Modify clay soils by adding coarse sand for a total soil sand content of 70 percent. The cost will be high, but small quantities of sand are ineffective and may aggravate soil problems.
Adding organic matter such as sawdust, ground bark, manure or peat moss also improves the structure of clay soils but can lead to nitrogen deficiency problems. Thoroughly incorporating 33 percent by volume (2 inches) of rotted organic material into the top 6 inches of soil will substantially improve soil structure.
Organic matter also improves very sandy soils, thereby increasing water-holding capacity and fertility. To avoid the possibility of a future nitrogen deficiency caused by mulch decomposition, add about 24 pounds of actual nitrogen to each ton of organic matter to compensate for that lost to decomposition. For example, for each ton of organic matter added, you will need to apply 80 pounds of a 30-10-10, 240 pounds of 10-10-10, or about 150 pounds of 16-16-16 fertilizer.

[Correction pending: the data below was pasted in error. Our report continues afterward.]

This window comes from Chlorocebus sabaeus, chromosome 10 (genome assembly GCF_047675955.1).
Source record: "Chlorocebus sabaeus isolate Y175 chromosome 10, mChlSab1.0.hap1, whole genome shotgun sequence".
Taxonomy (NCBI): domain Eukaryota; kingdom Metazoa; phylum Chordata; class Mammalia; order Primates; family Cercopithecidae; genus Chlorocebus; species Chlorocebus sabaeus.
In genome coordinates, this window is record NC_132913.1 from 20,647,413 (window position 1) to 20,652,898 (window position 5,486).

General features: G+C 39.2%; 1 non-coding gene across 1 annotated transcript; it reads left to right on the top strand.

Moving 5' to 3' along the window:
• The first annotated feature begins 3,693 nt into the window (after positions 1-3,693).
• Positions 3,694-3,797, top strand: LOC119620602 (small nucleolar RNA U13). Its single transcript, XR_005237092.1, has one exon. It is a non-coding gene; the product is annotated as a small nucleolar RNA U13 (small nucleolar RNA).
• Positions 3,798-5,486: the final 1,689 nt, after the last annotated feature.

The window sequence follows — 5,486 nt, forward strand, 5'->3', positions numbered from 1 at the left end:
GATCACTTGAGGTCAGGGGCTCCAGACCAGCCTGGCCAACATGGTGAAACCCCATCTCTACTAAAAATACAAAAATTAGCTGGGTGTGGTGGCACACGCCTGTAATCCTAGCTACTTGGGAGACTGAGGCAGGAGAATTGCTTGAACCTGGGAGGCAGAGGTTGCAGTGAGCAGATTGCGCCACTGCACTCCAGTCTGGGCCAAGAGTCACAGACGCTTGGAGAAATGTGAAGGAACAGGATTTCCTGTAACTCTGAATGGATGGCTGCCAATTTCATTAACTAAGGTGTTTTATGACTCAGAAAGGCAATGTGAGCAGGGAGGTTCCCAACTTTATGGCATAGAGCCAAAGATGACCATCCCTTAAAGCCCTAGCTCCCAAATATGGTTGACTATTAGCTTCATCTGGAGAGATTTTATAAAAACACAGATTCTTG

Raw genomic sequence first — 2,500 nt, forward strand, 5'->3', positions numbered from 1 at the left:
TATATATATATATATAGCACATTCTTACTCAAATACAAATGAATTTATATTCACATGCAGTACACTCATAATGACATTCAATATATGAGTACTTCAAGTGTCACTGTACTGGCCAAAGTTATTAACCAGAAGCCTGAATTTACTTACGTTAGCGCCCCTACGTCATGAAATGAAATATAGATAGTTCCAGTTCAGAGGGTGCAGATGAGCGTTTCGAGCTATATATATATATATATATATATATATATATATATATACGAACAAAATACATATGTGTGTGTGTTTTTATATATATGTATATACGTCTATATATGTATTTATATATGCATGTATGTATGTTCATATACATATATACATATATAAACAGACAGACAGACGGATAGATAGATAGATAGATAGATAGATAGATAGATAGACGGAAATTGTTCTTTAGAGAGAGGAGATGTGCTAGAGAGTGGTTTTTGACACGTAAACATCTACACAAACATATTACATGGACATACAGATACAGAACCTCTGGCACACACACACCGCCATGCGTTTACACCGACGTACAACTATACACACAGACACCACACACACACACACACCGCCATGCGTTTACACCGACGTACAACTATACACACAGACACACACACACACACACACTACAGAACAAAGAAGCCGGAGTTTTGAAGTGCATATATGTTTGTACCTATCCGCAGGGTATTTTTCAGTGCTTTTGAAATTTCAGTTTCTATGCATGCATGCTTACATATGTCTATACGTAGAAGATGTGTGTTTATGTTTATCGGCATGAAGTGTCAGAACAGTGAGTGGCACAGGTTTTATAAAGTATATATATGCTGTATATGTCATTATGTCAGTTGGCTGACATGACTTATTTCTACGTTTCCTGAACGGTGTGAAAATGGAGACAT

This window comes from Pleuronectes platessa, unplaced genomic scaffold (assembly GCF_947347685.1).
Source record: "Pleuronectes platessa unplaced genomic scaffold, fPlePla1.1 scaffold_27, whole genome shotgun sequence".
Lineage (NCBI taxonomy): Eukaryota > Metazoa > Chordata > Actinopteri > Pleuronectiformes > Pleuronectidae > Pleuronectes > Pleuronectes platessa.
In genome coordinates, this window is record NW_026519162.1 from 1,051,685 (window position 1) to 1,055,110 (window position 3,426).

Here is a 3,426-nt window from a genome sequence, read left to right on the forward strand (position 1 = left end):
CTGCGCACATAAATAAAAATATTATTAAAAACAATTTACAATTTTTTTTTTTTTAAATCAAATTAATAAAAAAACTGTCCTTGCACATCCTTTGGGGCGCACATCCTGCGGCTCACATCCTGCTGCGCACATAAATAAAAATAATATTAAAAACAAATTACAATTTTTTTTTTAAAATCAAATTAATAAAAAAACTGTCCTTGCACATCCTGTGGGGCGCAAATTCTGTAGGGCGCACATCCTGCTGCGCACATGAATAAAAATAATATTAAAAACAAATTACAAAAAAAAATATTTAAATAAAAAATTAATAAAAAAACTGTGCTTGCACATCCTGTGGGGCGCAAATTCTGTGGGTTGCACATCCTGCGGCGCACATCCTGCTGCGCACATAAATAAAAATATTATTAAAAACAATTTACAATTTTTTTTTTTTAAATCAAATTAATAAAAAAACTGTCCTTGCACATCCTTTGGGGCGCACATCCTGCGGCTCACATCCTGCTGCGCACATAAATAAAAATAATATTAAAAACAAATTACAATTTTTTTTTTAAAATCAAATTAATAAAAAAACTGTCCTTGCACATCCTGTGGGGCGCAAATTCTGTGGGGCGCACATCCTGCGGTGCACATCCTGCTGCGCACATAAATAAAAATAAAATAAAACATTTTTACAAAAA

Use a soil test to determine the need for nutrients, the soil pH and the presence of high levels of soluble salts. Phospho-rus is fairly insoluble and moves slowly in the soil, so incor-porate it prior to seeding if your soil needs it. Nitrogen and potassium are soluble and can be added later. If your soil has enough nitrogen and you plant in the fall, you may not need to use fertilizer until spring. If you are planting in spring, add a nitrogen starter fertilizer at ½ pound of actual nitrogen per 1000 square feet prior to seeding.
Bring soil to a very fine granular condition and remove all clods, sod, rocks and trash during final surface preparation. Settle loose soil with a light rolling. Adjust the weight of the roller so that only your sole prints appear on the soil surface. Soil must be firm and fine-textured.
You can seed a lawn in Montana in late April and May but seeding in mid-August to mid-September (around Labor Day) is better. Annual weeds do not have time to produce a crop of seed, and the grass has the entire fall and the early spring to become established before the heat and stress of summer.
For even coverage and seeding, sow half the seed in one direction and the other half at right angles to the first. Do this by hand or with a mechanical seeder.